Animation World Magazine, Issue 1.11, February 1997
The Changing Winds of Korean Animation
by Chung-bae Park
Official poster for the Seoul International Cartoon and Animation Festival (SICAF).
In December, South Korea, known as the "Miracle on the Han River" and a major automobile and semiconductor exporter, joined the OECD. Today, however, the most important topic of conversation concerns the future of Korea's entertainment industry. And animation is the center of that industry. Nineteen ninety-five will be remembered as a turning point for Korean animation: it was the year when the world's second channel devoted exclusively to animation was established and when Korea first played host to the Seoul International Cartoon & Animation Festival (SICAF). These events took place against a background of the increased production of animated features, all of which signaled the start of a new phase in Korea's animation industry.
From Subcontracting to Planning
Korean animation nominally began with a commercial for Lucky Toothpaste in 1956. But, it is usually agreed that it really began with the production of Hong Gil Dong (1967), the country's first animated feature by Shin Dong Woo of the Shin Dong Hyun brothers (Korea's answer to Walt and Roy Disney). The film's success sparked public interest in Korean animation. Though after one more film, the Shin brothers' success ended due to a dispute with their distributor. In the early 1970s, the market for Korean animation rapidly shrank as the country was flooded with foreign animated films and TV shows.
Korea's animation industry acquired the unique distinction of being dominated by feature films. Most American and Japanese TV series were being animated in Korea, but local broadcast outlets could not afford to make such shows themselves. As a result, Korea became subordinate to the American and Japanese oligopoly.
View outside of theater at SICAF.
A Decade of Subcontracting
The 1970s was the decade of subcontracting. Korean animators, because of their low wages and high skills, were in high demand by American and Japanese producers. While subcontracting greatly expanded the Korean animation industry, it also gave it a bad name, as it seemed to demonstrate a lack of creativity and planning.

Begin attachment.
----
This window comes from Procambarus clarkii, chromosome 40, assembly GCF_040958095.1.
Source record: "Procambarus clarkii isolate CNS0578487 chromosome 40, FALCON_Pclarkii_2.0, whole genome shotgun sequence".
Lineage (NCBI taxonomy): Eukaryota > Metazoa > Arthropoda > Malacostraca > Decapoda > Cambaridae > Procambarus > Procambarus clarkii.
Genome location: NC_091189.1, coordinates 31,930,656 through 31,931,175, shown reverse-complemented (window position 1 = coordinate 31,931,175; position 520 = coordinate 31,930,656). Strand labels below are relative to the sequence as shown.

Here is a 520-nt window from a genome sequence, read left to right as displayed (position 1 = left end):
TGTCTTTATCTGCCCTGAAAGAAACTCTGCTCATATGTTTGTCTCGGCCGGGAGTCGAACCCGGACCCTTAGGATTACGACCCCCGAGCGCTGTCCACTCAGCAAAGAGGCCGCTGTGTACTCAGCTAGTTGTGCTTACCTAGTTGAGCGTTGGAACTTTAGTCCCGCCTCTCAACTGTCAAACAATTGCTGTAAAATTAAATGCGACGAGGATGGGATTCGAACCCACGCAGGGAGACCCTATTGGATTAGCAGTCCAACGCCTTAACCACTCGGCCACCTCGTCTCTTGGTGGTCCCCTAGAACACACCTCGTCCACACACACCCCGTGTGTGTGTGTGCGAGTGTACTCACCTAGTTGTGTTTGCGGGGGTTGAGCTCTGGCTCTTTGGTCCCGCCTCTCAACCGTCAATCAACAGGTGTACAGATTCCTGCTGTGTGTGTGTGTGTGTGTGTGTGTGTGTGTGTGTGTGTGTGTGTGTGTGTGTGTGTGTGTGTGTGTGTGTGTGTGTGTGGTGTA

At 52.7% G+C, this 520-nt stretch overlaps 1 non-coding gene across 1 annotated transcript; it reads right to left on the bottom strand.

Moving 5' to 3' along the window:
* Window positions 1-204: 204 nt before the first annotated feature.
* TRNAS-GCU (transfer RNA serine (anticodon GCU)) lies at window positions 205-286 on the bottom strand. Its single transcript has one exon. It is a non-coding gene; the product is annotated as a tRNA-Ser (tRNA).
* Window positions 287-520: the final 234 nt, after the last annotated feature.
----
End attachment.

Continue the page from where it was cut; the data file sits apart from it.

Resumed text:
Before the 1988 Seoul Olympics, as a result of cultural reform, there arose a demand for domestically made animated TV series. The demand was finally met when Korea's two major broadcasting stations, KBS and MBC, showed the first locally-made animated series: Wandering Gga Chi and Go On Running Hodori. The following year,Wonder Kiddy 2020 sparked interest on the international scene.
While both subcontracting and domestic production continued to coexist after 1988, some studios began to enter into co-production deals with Japanese and American companies, enabling Korea to begin entering the international animation market. Disney's success in 1992, spurred a revival the following year of local animated features for the first time in seven years.
Dinosaur Dooly (1996).
What Inspired These Changes?
The first factor in changing Korea's animation industry was that the country's major industrial companies changed their attitude about investing for the 21st century. With the worldwide entertainment industry expected to become highly profitable, they became eager to enter the field, which of course included animation!
Jeiljedang invested in DreamWorks SKG and began to produce animation through JCOM. The Dong Yang Group established the Tooniverse cable channel, while such industrial giants as Samsung, Hundai, and DaeWoo are also entering the fray.
Second, there were changes in the structure of the animation industry itself. During the 1970s and 1980s, Korea had been relied on as a source of cheap labor. When its work force became more expensive and Korea started to shun low tech industries, it started to lose subcontracting work to Southeast Asia and China. It is a situation that threatens the livelihood of the some 20,000 people employed at 450 studios. These workers, along with the major industrial companies, provided the basis for a transition from subcontracting to indigenous production. This resulted in development and planning departments being set up in the larger studios.
Third, changes occurred because of the new expectations engendered by the success of Disney animated features and the global spread of Japanese animation. Disney's success, in particular, allowed Korea to dream of animation as being a viable industry in the same league as automobiles and semiconductors. And it was the success of nearby Japan's animation industry that supported that dream.